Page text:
British Politics

Timing Is Everything

May 19, 2017

Multiple Pages
Timing Is Everything

William Gladstone, the great Victorian Liberal leader, the most successful electoral politician of the age, believed that success in politics depended on right timing. This was why he often withdrew into silence, hesitating, turning things over in his mind, before coming to a decision and announcing it when he believed the right moment had come.

It has to be said that our present prime minister, Theresa May, has in this respect shown herself to be a pupil of Gladstone. Much as I dislike and distrust her, she has shown the ability to keep her cards concealed, close to her chest, until the time seemed right to play them. So, having tepidly supported the Remain side in last year’s referendum, she emerged as a prime minister committed to Brexit. Then, having repeatedly declared that there would be no general election till the Parliament elected in 2015 had run its five-year course, she made a right about turn, perfectly timed and executed, and is heading for victory with, it seems, a very large majority.

“For the moment, Brexit rules. Theresa May has calculated well.”

In contrast I wonder if David Cameron, condemned to leisure and hours on the tennis court by his own mistakes, is now brooding on the question of timing. As he glances across the Channel and looks at Emmanuel Macron, who has won the presidential election on a wave of optimism, who speaks lovingly of the European Union and yet seeks reforms that will rejuvenate it, does Mr. Cameron wonder how things might be if he had chosen to hold his referendum this June rather than last year? It was, after all, a close-run thing, lost by 48 to 52. Might the figures have been reversed—might they indeed have shown a comfortable majority for Remain—if the vote had been held after the French presidentials? Indeed he would then surely have fought a different style of campaign, optimistically committed to the E.U. rather than one that dwelled on the economic dangers of leaving. Project Hope rather than Project Fear.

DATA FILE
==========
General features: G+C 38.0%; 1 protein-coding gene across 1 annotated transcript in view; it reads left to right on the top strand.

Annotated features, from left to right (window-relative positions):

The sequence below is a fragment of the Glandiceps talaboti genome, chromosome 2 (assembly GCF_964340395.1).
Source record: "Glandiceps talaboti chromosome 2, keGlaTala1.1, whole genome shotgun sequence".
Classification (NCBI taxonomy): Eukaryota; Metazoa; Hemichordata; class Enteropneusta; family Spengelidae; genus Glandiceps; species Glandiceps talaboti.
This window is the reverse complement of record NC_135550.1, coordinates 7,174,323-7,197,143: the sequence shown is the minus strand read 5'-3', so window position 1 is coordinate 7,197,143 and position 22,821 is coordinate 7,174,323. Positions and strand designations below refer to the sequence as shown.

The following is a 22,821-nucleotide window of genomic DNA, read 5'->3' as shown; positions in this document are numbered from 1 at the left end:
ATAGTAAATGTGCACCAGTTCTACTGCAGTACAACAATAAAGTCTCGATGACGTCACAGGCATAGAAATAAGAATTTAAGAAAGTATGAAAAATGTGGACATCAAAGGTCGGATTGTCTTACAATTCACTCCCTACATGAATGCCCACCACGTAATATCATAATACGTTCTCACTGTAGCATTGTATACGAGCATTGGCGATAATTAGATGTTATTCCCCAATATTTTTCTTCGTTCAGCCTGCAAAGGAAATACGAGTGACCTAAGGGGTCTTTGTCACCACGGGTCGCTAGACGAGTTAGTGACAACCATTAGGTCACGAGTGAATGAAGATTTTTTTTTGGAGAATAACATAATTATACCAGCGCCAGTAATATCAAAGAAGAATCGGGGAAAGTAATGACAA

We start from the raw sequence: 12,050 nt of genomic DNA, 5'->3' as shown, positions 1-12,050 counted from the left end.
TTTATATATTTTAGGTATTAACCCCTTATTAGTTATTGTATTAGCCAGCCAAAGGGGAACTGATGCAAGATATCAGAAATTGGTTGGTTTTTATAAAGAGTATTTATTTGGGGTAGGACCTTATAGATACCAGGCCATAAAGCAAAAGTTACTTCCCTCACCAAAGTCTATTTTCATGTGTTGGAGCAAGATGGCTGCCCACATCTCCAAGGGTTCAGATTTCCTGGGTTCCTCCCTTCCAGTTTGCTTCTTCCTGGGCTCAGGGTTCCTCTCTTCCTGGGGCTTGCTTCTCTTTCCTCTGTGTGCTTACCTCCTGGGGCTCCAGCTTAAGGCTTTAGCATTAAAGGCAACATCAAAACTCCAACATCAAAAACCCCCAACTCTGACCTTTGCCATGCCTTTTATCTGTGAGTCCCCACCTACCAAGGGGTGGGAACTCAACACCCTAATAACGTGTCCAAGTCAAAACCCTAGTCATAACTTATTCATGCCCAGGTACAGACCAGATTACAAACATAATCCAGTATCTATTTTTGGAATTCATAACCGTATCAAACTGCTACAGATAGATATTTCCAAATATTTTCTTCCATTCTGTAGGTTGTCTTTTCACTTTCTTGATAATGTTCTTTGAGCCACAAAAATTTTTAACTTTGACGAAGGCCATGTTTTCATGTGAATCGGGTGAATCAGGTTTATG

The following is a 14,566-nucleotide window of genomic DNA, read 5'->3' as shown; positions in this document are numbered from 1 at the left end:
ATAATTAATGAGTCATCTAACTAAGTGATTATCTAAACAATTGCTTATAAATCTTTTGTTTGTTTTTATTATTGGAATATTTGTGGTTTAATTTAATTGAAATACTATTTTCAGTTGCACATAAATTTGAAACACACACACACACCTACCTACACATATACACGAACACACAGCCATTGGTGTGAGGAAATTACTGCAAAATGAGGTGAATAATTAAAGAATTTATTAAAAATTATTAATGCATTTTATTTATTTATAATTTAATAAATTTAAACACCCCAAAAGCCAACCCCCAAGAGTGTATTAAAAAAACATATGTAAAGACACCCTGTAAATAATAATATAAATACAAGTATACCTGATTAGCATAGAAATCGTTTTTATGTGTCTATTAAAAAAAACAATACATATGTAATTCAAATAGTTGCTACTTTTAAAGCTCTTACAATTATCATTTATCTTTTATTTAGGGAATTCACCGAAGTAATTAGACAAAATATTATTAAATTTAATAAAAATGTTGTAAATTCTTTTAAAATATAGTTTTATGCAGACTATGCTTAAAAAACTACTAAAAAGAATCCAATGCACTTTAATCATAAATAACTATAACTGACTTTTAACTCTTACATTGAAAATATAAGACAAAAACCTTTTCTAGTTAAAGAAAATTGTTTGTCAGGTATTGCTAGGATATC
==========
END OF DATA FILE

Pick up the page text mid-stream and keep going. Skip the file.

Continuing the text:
This isn’t, of course, how things look in Britain today. Recent polls suggest that Brexit is now accepted by more than two-thirds of the electorate. Perhaps half of those who voted Remain seem at least reconciled to leaving the E.U. Before negotiations on the terms of our departure have even started, Brexit is seen as the new reality. Those Remainers who have fallen into line behind Mrs. May have perhaps mostly done so reluctantly, with a resigned shrug of the shoulders, without enthusiasm. Other Remainers who hoped that there would be a surge of support for the Liberal Democrats as a wholeheartedly pro-European party are disappointed. There is no such surge. The Liberal Democrats may pick up a few seats, regaining some lost in 2015, but that’s all. They have made no impression, and their own campaign has been feeble—feeble because it’s lacking in spirit and hope.

Even in Scotland, where there was a 62–38 majority for continued E.U. membership and where the governing Scottish National Party was committed to the E.U., Europe has played little part in the election. The Scottish Conservatives’ leader, Ruth Davidson, campaigned vigorously and effectively for Remain, on one TV appearance eviscerating Boris Johnson to the delight of pro-European viewers. But now Johnson is foreign secretary, and in this election Ms. Davidson has scarcely said a word about Europe. Instead she has concentrated, wisely, on the defense of the United Kingdom, opposing the SNP’s plan for a second Scottish independence referendum for which she says, not entirely truthfully, there is no demand. Given that her party is rising in the polls and is on course to take a handful of seats from the SNP, she has evidently chosen well, got her timing right. For the first time in years she has put the SNP on the defensive.

Of course, nobody knows yet how the Brexit negotiations will go. Nobody knows how we will fare outside the E.U., and indeed the answer to that question won’t be known till some years after our departure. Brexit may be the success that Mrs. May now assures us it will be; or it may not. Likewise, nobody knows whether Macron’s influence may indeed lead to the reform and rejuvenation of the E.U. It’s quite possible that, depending on the answer to these questions, pro-E.U. sentiment will revive in Britain. Indeed some would say that, given the age profile of the two sides in the E.U. referendum, with a majority of the young backing Remain, such a revival is likely. But the time is not ripe for such a revival, and for the moment, Brexit rules. Theresa May has calculated well.

Meanwhile, Remainers can only speculate on how things might have been if David Cameron had timed things differently, if we were voting next month in the E.U. referendum rather than a general election, and doing so in the light of Macron’s victory in France and the promise of real reform of the E.U. And David Cameron himself might reflect that he would still be prime minister if he had waited longer before asking us to choose between continued membership in the E.U. and Brexit.

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